Dacawi: Wanting of a sense of history-A A +A
By Ramon Dacawi
Saturday, May 19, 2012
GIVEN the numerous markers installed in his native land and abroad in honor our national hero, respected historian Ambeth Ocampo considered hanging one in his home: “Jose Rizal did not stay or visit this place.”
On the proliferation of such tags, Ocampo quoted his fellow historian Teodoro Agoncillo: “Pati yata eskinitang inihian ni Rizal ibig lagyan ng marker (It seems they want to put a marker even in any alley where Rizal peed).”
Places abroad, too, are not wanting of markers that simply instill pride even if you’re wanting of uprightness to deserve to identify yourself to be as Filipino as Rizal was, is and will forever be in history.
That’s how I felt when younger Igorot Joel Aliping guided me to walking a street in San Francisco. We stopped beside a marker on the wall of the Palace Hotel that announced that Dr. Jose Rizal was their guest in May, 1888.
After San Francisco, Dr. Rizal visited London. That sojourn is marked by a blue tag on the wall of a wooden building that looks like an apartment with the number “37” attached. The text on the blue marker tells passersby our national hero resided there. The place is near Green Park where Rizal must have taken morning or afternoon walks.
On the way to their log cabin at the top of the Blue Ridge Mountains overlooking the Shenandoah River, expatriate Igorot couple Edwin and Mia Abeya and I had our fill in Charlestown, Virginia. A marker on the main street tells you it was founded by Charles Washington, the youngest full brother of the first President of the United States.
It tells you that Charlestown was where John Brown was tried and hanged. Not wanting to display my ignorance, I memorized his name and later googled who John Brown was in U.S. history.
Here, we’re wanting of markers to tell visitors, ourselves and our children what our city was, is and will be. What we have, in lieu of tree crowns against the vanishing skyline, are commercial ones that, despite our insistence that we’re unique, remind us that we’re no different from down there – Jollibee, McDonald’s, SM, Smart, Globe.
As I do for the vanishing scent of pine, I pine over the loss of that marker along Naguilian Road. It used to be on the curve across where the billboard of Pure Gold Supermart now stands. Until it was taken away, the old marker told passersby of Baguio’s elevation as the highest city (literally, that is) in the country. Below “5000 feet above sea level” was the clincher: “Coldest Jail in the Philippines”.
In Banaue, Ifugao, I was close to demanding from the owner of a gas station on the steep mountainside why the marker he had installed on the wall vanished. The missing advisory read: “Only dogs may urinate here.” Its removal was truly an affront on and a grievous crime against the Ifugaos’ sense of humor.
The historical markers we have here were defaced or lost, transferred or simply neglected. When the Marcos Highway was dug up for concreting, the white, concrete U.S. Army-66th Infantry marker in honor of those who liberated Baguio at the close of the second world war was also dug up. It was left lying on its side for months before it was reinstalled. A similar marker on the same roadside had been broken and remains un-restored. Perhaps because it’s repair is beyond the scope of Department of Public Works and Highways which, for years now, has been on project rampage destroying roads and then concreting or blacktopping them..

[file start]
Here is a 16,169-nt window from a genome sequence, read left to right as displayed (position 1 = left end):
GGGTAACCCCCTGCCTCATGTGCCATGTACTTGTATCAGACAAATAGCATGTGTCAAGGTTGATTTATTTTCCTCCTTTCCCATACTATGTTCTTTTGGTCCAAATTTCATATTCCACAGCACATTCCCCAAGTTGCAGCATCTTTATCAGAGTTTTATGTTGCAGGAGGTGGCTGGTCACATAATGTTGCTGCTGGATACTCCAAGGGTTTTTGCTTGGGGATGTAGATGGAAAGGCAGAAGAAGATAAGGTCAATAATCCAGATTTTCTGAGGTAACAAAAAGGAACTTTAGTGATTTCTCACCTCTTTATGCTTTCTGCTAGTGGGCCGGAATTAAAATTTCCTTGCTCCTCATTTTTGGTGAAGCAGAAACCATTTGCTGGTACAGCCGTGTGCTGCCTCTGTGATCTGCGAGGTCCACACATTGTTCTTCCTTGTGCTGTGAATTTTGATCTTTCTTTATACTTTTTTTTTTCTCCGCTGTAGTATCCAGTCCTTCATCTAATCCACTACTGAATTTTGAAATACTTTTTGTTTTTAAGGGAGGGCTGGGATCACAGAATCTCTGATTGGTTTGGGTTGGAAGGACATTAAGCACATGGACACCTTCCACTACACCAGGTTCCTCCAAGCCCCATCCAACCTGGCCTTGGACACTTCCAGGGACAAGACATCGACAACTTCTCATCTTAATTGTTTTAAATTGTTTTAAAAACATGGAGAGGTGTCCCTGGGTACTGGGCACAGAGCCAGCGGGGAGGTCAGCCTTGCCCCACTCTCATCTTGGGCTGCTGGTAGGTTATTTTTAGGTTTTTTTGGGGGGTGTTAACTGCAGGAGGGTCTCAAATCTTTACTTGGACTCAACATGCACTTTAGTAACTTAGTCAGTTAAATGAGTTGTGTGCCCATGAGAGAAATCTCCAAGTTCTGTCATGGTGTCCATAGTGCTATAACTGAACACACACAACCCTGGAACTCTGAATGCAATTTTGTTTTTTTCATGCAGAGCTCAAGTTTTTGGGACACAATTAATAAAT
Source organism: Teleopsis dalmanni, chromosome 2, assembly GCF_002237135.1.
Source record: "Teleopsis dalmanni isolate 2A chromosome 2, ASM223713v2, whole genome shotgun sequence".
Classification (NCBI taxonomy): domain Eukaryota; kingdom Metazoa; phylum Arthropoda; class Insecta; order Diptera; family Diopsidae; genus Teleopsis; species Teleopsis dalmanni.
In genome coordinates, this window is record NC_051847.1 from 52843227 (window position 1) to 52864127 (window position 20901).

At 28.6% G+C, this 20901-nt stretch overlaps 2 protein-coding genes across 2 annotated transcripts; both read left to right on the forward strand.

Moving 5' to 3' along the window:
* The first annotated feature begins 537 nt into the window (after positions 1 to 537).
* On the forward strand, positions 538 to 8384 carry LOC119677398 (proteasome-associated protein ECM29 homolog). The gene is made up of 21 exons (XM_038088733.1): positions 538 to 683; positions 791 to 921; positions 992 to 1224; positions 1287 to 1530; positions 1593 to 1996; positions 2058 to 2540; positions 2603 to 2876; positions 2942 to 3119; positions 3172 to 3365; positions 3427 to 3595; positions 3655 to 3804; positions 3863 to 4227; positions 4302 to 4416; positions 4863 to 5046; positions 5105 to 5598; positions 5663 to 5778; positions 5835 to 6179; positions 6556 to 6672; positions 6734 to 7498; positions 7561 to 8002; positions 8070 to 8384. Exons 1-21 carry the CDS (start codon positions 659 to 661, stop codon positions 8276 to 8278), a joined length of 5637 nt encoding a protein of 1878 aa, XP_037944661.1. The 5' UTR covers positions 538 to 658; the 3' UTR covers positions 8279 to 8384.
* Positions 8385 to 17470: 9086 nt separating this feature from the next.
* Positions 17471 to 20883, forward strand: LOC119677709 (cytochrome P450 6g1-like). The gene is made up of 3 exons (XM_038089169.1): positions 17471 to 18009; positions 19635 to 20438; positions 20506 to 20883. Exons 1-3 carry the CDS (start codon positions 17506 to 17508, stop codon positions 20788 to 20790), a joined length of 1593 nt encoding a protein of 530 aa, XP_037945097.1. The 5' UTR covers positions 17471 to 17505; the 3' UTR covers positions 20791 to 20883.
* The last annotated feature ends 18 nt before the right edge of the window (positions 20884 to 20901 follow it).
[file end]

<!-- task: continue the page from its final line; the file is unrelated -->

Sadly, some of our city streets were renamed, in utter disregard and ignorance of local history. It’s an act of aberration that then city councilor Edilberto Tenefrancia reminded his colleagues in the local legislature to guard against. The original names of our city streets, he told them, are part of Baguio history, and should not be changed, for whatever insignificant reason or another.
That’s why I look up with deep respect on the late Baguio boy and human rights lawyer Art Galace and his fellow Baguio boy, former Senator Juan Flavier.
Art objected to a move in the city council to rename Jungletown, the community he grew up in, to honor of his father, the late police officer Agustin Galace. Flavier laughed off serious suggestion that the Baguio General Hospital be named after him for his substantial support in its expansion and modernization as the medical center of Northern Luzon.
In a reunion of his batch at the Baguio City High School, Flavier recalled having reminded the proponents that significant places and buildings are named only after people who are dead. The proponents, he said, were insistent, suggesting that BGH be then named in honor of his father.
“And what did my father do for Baguio?,” he asked, telling them his dad was just a worker in the mines.
In lieu of markers, we should have articles and books telling us and our children how great some Baguio boys and girls the likes of Art Galace, Juan Flavier and Dr. Natividad Clavano are.
Dr. Clavano who? Well, she was a mother to thousands of the world’s children. With her legacy of going against the grain and making the BGH the first mother-and-baby friendly hospital in the world, she was, is and will be mother to thousands who are being and will be born. She’s in the same mold as another Baguio girl, CNN Hero of the Year Robin Lim.
I wish appropriate markers will soon be installed on the walls of the Baguio houses where these two Baguio women lived in.
“Dr. Natividad Clavano, Baguio girl and pioneer advocate of breast-feeding, lives here.”
“Robin Lim, midwife and CNN Hero of the Year, lives here.”
Both signs are in the present tense, for both women live in the hearts of those who know and appreciate their timeless legacy. With these markers installed, the two houses will eventually become two of Baguio’s heritage habitats, heightening our sense of history – local and global.
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Published in the Sun.Star Baguio newspaper on May 19, 2012.